This is a new edition from Korea Boardgames of a game that was originally published in Japan in 2014 by ChagaChaga and Uzamaki Switch. The game is designed by Jun-ichi Schinde and the art for this 2020 edition is by René Amthor.
The object of the game is to collect and build a Poker-hand style set of market cards (cards showing one of five types of fruit). The mechanics tho' draw on a variant of Mancala. Players each have an indented board representing a group of farms. Players pick up seeds from a position on their indented player board and they redistribute them moving clockwise around their board. This constitutes the 'planting' phase. The last space you drop a seed becomes your 'active farm'. You then have a choice between two actions: you can 'water plants', which adds 1–3 seeds to your active farm (the actual number depends on the fruit depicted at that location) or you can collect a market card. However, to collect a market card, your active farm needs to match the fruit on the card you are buying and you need to pay the cost in seeds taken from your Harvest House space.
All of this means that the first few rounds of play are likely to involve much plant watering and manoeuvring of seeds to get seeds from your supply out and eventually onto your Harvest House location. Only then does the game move into a scramble to claim those all-important market cards.
Fruit Picking is remarkably tactical because you have the opportunity to plan ahead on where you are distributing seeds and which will be your active farm. Tho' it has the appearance of being a light game - and it's very easy to learn and play, so it can be picked up by quite small primary school age children - it's a game that readily lends itself to Chess-like forward planning. The game takes up to 4 players but you are mostly all doing your own thing: you're not interfering with each other's boards, you're only affecting other players when you take a card from the market. It could be that the card you take from the market is just the one I wanted for my set, so I then need either to wait in the hope that the same fruit card comes up or I need to collect a different set. It's very much at the latter stages of the game that this competition for specific market cards comes to the fore. Note that there are only six copies of each fruit card, so anyone who is trying, for example, for a 'monopolist' 4-of-a-kind winning hand (the option that requires the fewest cards) had best keep track of what cards have already come up and whether any other player may be competing to snatch the same fruits.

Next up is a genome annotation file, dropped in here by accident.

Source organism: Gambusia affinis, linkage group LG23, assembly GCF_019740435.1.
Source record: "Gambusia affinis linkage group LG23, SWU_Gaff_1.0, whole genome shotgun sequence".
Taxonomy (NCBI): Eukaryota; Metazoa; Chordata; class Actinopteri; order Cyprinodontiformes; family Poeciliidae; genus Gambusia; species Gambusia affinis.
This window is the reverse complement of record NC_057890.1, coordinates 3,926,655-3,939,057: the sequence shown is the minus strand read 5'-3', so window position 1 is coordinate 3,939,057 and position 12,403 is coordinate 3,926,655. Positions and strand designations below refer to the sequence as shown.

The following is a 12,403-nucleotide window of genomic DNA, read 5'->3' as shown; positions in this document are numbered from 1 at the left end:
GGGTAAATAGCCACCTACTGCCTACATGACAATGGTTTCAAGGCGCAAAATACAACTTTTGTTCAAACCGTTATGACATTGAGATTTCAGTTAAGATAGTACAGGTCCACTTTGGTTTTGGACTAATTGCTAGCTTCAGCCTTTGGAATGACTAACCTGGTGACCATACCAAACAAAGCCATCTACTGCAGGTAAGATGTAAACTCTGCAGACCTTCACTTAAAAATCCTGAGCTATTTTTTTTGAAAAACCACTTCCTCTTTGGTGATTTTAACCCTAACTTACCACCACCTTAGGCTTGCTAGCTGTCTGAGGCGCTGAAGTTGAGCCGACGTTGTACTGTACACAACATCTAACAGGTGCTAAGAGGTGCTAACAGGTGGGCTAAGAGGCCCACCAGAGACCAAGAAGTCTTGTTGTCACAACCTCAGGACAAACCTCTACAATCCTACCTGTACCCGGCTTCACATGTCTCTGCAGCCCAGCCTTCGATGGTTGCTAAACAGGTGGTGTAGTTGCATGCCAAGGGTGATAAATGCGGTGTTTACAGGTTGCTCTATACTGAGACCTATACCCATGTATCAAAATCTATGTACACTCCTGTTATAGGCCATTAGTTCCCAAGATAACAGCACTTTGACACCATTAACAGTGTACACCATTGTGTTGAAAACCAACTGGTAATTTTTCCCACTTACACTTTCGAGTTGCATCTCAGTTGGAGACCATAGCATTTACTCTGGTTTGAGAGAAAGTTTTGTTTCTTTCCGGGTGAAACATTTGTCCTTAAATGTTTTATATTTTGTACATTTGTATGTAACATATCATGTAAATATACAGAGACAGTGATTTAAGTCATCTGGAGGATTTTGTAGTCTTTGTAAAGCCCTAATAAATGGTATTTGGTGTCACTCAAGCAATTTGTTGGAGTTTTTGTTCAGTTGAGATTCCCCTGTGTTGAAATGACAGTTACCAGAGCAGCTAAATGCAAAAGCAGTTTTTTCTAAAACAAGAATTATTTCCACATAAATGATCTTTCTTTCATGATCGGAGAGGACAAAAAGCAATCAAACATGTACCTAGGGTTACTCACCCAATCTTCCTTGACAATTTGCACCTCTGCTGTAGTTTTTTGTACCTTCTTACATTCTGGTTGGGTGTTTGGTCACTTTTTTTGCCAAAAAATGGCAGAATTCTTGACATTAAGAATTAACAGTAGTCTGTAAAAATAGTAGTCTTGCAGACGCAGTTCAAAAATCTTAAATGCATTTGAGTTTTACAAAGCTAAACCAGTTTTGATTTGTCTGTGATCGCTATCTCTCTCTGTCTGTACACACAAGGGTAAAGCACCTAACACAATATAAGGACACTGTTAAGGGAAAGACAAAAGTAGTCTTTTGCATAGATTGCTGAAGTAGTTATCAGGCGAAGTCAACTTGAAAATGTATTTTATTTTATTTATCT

This edition also incorporates rules for solo play, where your seeds are in finite supply and the challenge is to optimise your market card acquisitions.
A game of Fruit Picking usually takes about 20 minutes: a little longer with 4 players because there's more likely to be a tussle for some cards which can extend the time it takes to complete your market card set.
It's great to see this new edition of such a neat little game. If you like abstract tactical games then this could be a tasty addition to your collection.